That’s not to suggest the agit-pop screeds of Michael Moore — yes, he was back this year, too, with “Capitalism: A Love Story,” his biggest box office disappointment since 1997’s “The Big One” — are preferable. But it’s a reminder that the forceful, provocative cinema of Spike Lee, John Sayles, Todd Haynes or Gregg Araki has been replaced by the bourgeois niceties of Jason Reitman and Marc Webb — director of this year’s indie sleeper “(500) Days of Summer.” (As for the latter’s tagline, “It’s official, I’m in love with Summer,” Fox Searchlight VP of marketing Stephanie Allen told Variety it was “perfect.” “It’s really inclusive,” she said. “Who’s not in love with summer?”)

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Give Back

Last-Minute Holiday Gift Guide

Hits from the '80s are on repeat all Christmas Eve and Day on IFC.

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GIFs via Giphy, Photos via The Everett Collection

It’s the final countdown to Christmas and thanks to IFC’s movie marathon all Christmas Eve and Christmas Day, you can revel in classic ’80s films AND find inspiration for your last-minute gifts. Here are our recommendations, if you need a head start:

Musical Instrument

Great analog entertainment substitute when you refuse to give your kid the Nintendo Switch they’ve been drooling over.

Breakfast In Bed

Any significant other or child would appreciate these Uncle Buck-approved flapjacks. Just make sure you’re not stuck on clean up duty.

Cocktail Supplies

You’ll need them to get through the holidays.

Dance Lessons

So you can learn to shake-shake-shake (unless you know ghosts willing to lend a hand).

Comfy Clothes

With all the holiday meals, there may be some…embigenning.

Get even more great inspiration all Christmas Eve and Day on IFC, and remember…

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A-O Rewind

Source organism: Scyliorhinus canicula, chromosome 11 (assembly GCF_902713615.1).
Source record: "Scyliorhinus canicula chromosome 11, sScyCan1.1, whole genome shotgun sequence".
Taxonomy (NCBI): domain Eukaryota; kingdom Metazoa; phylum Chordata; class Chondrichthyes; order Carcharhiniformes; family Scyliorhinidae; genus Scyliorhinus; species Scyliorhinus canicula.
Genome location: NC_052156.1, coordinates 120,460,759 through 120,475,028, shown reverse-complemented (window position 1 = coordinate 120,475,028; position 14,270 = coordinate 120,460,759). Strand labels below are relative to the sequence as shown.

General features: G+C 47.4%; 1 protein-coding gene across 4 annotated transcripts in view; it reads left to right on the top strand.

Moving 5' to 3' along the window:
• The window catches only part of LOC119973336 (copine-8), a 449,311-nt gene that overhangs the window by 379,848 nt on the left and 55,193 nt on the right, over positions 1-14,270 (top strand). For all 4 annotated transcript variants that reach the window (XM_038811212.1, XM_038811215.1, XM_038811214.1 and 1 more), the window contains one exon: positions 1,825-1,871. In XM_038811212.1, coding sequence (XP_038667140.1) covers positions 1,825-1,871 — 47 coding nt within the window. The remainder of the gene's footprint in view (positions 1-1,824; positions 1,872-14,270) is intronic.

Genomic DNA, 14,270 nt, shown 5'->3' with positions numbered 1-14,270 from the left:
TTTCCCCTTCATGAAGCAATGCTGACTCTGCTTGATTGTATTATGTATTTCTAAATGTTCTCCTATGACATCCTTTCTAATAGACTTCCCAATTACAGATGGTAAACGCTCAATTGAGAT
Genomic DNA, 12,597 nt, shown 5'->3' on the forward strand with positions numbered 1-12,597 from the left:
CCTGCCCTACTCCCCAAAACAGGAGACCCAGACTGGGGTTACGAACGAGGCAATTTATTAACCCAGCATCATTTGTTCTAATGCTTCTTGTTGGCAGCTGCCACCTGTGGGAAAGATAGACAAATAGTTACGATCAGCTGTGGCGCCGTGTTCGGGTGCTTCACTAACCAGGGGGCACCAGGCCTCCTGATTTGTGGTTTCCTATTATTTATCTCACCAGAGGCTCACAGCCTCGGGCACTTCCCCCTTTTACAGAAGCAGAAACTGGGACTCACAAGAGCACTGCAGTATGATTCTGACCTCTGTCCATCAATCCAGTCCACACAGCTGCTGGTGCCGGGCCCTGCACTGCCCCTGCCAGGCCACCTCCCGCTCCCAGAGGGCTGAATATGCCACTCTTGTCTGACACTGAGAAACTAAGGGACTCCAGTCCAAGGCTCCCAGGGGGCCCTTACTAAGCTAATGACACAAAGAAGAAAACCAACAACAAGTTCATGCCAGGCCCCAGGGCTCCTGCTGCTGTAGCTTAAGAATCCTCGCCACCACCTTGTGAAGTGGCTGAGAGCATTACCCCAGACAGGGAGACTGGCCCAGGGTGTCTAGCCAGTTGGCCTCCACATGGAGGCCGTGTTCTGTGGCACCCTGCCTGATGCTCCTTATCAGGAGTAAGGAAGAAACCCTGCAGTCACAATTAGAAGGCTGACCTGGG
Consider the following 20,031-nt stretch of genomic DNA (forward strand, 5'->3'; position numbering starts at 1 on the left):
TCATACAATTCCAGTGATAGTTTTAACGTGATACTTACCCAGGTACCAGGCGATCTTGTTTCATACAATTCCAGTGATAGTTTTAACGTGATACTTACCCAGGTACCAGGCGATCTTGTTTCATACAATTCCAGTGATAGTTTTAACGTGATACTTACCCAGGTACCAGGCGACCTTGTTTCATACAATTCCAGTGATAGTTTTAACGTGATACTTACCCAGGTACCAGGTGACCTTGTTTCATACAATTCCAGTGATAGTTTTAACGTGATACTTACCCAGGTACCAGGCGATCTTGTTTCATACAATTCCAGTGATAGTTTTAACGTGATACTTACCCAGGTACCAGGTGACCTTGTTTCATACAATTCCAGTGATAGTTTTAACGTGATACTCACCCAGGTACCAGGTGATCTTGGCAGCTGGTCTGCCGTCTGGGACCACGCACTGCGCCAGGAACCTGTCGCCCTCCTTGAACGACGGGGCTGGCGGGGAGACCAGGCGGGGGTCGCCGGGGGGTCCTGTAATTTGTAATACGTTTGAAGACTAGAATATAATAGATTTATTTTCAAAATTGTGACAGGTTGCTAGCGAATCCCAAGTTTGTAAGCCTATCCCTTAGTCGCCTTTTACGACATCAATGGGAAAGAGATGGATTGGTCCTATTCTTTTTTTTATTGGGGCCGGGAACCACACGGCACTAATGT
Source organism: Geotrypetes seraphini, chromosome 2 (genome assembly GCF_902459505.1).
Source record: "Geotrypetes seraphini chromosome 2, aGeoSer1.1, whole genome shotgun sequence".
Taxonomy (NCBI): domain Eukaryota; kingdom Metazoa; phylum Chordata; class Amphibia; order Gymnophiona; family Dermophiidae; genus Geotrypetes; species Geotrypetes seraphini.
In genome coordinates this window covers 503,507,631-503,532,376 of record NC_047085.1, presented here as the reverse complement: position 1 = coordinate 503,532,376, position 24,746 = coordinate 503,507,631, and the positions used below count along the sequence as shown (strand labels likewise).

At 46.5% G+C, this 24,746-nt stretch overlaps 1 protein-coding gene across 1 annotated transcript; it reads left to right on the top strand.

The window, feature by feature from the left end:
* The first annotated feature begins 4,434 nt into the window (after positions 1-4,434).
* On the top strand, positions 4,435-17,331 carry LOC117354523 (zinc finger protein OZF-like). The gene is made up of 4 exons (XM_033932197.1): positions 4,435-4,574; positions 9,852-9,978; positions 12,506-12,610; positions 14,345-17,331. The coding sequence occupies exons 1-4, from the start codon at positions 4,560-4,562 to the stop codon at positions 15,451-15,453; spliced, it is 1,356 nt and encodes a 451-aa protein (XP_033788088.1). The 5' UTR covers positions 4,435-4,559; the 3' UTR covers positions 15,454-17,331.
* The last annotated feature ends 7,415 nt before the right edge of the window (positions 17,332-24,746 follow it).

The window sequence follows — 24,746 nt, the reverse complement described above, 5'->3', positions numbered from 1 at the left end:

Celebrating Portlandia One Sketch at a Time

The final season of Portlandia approaches.

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GIFs via Giphy

Most people measure time in minutes, hours, days, years…At IFC, we measure it in sketches. And nothing takes us way (waaaaaay) back like Portlandia sketches. Yes, there’s a Portlandia milepost from every season that changed the way we think, behave, and pickle things. In honor of Portlandia’s 8th and final season, Subaru presents a few of our favorites.


Put A Bird On It

Portlandia enters the pop-culture lexicon and inspires us to put birds on literally everything.

Colin the Chicken

Who’s your chicken, really? Behold the emerging locavore trend captured perfectly to the nth degree.

Dream Of The ’90s

This treatise on Portland made it clear that “the dream” was alive and well.

No You Go

We Americans spend most of our lives in cars. Fortunately, there’s a Portlandia sketch for every automotive situation.

A-O River!

We learned all our outdoor survival skills from Kath and Dave.

One More Episode

The true birth of binge watching, pre-Netflix. And what you’ll do once Season 8 premieres.

Catch up on Portlandia’s best moments before the 8th season premieres January 18th on IFC.

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WTF Films

Artfully Off

Celebrity All-Star by Sisters Weekend is available now on IFC's Comedy Crib.

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Sisters Weekend isn’t like other comedy groups. It’s filmmaking collaboration between besties Angelo Balassone, Michael Fails and Kat Tadesco, self-described lace-front addicts with great legs who write, direct, design and produce video sketches and cinematic shorts that are so surreally hilarious that they defy categorization. One such short film, Celebrity All-Star, is the newest addition to IFC’s Comedy Crib. Here’s what they had to say about it in a very personal email interview…